Having charted his historic day playing the Irish Open Pro Am on Wednesday, May 18th, 2016 in three earlier diary entries, Greystones golfer Rob Lawless is on the home stretch here, with his fourth and final account of the day…
You can read the earlier outings here, here and here, and you can read Rob’s fine golfing blog, Straight Down The Middle, right here.
Take it away, Rob…
“As you walk down the fairway of life you must smell the roses, for you only get to play one round. ”
Arriving on the 4th tee we noticed a delay ahead and had to wait a few minutes before we got to tee off. This was a common trend for the rest of the day; the round took just shy of six hours. Not that I was complaining as I would have stayed out there all day, but with the average round lasting roughly four hours you could see why others would get annoyed.
The delay on the tee was a great opportunity to talk to Michael and his caddy Gerry. We got chatting about basic golf stuff, his past victories, etc. I was keen to hear funny stories he’d had in previous pro ams. He started telling us about the Russian Open. Michael was waiting on the first tee when a giant of a man arrived beside him, the plastic wrappers still on all his clubs. Basically, he’d never ever played before. Michael said he was your stereotypical Russian, reminding him of Ivan Drago from Rocky 4.
This guy was so bad that word spread throughout the course and other players and officials stopped what they were doing to come over and watch him.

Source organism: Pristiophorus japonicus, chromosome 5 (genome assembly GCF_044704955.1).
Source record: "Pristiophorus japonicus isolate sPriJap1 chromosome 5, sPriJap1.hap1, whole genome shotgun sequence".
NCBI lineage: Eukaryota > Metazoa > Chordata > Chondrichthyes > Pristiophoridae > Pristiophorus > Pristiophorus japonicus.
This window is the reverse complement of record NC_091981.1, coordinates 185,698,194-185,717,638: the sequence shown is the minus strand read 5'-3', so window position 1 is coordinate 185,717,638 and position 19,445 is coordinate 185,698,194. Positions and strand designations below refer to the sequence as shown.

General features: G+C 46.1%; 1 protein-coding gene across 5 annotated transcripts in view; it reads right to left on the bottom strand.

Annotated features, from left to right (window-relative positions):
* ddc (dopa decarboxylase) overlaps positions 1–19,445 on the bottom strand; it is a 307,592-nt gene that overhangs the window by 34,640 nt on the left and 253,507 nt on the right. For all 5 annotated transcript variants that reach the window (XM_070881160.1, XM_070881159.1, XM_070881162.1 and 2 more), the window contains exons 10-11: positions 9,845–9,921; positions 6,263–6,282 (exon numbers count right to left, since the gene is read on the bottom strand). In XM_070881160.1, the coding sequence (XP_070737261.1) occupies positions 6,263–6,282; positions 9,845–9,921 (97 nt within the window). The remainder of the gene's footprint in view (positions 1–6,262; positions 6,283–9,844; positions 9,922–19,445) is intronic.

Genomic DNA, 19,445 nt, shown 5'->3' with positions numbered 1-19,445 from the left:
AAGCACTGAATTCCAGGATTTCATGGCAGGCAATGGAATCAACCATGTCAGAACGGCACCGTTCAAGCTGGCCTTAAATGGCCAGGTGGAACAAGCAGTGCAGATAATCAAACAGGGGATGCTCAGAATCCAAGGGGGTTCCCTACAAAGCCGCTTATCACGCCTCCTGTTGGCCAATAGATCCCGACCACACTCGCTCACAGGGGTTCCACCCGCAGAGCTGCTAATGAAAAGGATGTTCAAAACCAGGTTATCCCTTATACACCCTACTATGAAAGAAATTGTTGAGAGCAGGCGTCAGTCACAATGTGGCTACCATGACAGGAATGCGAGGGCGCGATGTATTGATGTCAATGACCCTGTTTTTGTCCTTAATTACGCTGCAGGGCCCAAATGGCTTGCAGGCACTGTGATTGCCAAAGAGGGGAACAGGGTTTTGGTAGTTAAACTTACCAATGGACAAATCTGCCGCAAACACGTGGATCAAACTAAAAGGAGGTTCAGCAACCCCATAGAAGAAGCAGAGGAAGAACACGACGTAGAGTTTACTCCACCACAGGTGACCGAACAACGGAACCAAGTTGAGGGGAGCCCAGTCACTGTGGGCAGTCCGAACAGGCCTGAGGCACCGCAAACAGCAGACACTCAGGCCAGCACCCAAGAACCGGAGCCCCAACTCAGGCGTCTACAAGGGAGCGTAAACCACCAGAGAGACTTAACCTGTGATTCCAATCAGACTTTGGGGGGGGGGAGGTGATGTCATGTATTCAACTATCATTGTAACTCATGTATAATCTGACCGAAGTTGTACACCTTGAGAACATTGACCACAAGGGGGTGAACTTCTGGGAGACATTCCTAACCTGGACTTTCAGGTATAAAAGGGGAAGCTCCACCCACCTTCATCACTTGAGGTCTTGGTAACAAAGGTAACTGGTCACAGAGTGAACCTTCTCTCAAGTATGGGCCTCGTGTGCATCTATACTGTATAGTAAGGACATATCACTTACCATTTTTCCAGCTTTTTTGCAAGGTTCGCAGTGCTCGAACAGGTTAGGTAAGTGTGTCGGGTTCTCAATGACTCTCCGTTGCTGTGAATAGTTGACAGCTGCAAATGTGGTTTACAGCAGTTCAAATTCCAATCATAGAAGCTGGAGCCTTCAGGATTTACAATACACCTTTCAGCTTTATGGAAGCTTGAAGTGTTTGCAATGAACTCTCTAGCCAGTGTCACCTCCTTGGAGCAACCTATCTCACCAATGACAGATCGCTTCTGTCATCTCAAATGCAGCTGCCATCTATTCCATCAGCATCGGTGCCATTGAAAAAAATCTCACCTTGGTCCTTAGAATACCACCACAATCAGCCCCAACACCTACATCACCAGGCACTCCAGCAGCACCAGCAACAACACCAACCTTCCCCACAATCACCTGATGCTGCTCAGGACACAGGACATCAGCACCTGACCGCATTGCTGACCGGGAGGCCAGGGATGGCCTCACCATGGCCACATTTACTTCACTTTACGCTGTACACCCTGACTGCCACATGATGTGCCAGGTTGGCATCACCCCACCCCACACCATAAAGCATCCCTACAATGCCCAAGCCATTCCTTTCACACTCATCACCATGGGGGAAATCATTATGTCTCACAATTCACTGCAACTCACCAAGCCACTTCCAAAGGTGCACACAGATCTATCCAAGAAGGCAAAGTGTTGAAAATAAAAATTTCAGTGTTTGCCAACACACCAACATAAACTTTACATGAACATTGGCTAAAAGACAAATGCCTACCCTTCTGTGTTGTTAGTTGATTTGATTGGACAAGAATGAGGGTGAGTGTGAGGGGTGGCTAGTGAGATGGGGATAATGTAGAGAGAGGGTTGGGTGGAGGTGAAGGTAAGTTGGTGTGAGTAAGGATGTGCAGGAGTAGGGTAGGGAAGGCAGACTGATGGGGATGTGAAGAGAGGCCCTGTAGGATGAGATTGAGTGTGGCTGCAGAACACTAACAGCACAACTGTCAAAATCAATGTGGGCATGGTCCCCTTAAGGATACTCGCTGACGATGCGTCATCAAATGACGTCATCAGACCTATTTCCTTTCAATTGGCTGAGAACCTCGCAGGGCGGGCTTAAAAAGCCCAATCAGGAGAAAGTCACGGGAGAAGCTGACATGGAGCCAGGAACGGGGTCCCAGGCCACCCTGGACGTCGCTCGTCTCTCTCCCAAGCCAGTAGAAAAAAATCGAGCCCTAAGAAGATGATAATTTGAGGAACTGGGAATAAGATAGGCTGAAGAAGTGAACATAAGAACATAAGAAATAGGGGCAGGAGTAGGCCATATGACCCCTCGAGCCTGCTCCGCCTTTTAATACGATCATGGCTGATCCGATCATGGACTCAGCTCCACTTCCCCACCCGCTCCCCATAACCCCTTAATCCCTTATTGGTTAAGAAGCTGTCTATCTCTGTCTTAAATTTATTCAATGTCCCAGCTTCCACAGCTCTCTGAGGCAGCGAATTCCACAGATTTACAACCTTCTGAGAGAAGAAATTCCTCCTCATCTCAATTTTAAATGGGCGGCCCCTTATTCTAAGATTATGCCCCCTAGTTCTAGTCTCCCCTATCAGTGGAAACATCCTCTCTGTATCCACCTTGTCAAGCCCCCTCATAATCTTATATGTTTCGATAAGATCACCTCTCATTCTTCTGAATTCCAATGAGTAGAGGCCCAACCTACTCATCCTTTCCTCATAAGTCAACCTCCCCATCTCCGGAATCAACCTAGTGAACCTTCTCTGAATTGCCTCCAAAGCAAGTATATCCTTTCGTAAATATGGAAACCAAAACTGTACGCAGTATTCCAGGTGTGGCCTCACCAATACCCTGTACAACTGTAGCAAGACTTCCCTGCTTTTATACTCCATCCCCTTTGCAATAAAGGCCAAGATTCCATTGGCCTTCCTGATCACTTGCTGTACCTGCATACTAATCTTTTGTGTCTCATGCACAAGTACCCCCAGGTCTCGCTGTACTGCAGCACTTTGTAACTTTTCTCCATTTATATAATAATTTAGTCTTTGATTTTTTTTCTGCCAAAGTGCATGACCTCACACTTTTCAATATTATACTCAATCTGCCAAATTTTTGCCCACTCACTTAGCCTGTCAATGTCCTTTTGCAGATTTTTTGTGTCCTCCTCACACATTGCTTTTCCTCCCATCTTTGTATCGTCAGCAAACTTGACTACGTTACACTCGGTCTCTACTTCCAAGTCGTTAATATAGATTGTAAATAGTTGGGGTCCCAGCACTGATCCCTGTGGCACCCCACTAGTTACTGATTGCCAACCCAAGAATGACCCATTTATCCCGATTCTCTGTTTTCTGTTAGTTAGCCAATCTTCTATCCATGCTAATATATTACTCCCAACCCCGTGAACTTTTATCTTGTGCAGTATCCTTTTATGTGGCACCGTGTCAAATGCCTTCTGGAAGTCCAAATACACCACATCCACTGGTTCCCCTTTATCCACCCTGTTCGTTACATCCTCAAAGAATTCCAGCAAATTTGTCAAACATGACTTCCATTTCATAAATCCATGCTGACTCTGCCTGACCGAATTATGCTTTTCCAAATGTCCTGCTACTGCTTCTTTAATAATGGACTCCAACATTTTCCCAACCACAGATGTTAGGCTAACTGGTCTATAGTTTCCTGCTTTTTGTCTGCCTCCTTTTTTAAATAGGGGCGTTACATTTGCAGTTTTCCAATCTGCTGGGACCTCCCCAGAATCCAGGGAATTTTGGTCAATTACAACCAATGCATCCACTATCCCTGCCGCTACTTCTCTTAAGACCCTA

I know, not the funniest story ever, but it led to Gerry telling us a humdinger. He wasn’t caddying for Michael in Russia that week; he was on Lee Slattery’s bag, who would go on to win the event. Part of the presentation party that week was Chelsea owner Roman Abramovich. After, in the clubhouse, Roman and his security came up to congratulate Lee again and say his goodbyes, when Gerry built up the courage to say to Roman, “I hope you enjoyed lifting that trophy, because its the only one you’ll be lifting all year…”.
We all teed off and wandered down the fairway. The fourth is a longish Par 5, big trees guarding the right side of the green. Michael hit a good drive but it bounced over to the right side of the fairway. He had roughly 300 yards to the green, but this was on a bit of a downhill lie and the trees that were guarding the green blocked a direct route to the green. Basically, he’d no shot.
I turned to Ken and said he’ll have to lay this up, but then he pulled out the fairway wood, composed himself and hit what can only be described as a magical golf shot. It rose over the trees and landed about twenty feet from the hole, eagle putt. Which he calmly rolled. Pure class.
Writing the blog for the last year or so I’ve been keeping an extra eye on golf coverage and I’ve mentioned in other posts how much it annoyed me hearing the stupid questions presenters would asked golfers post-round, so I was I really mindful of what I asked Michael walking around.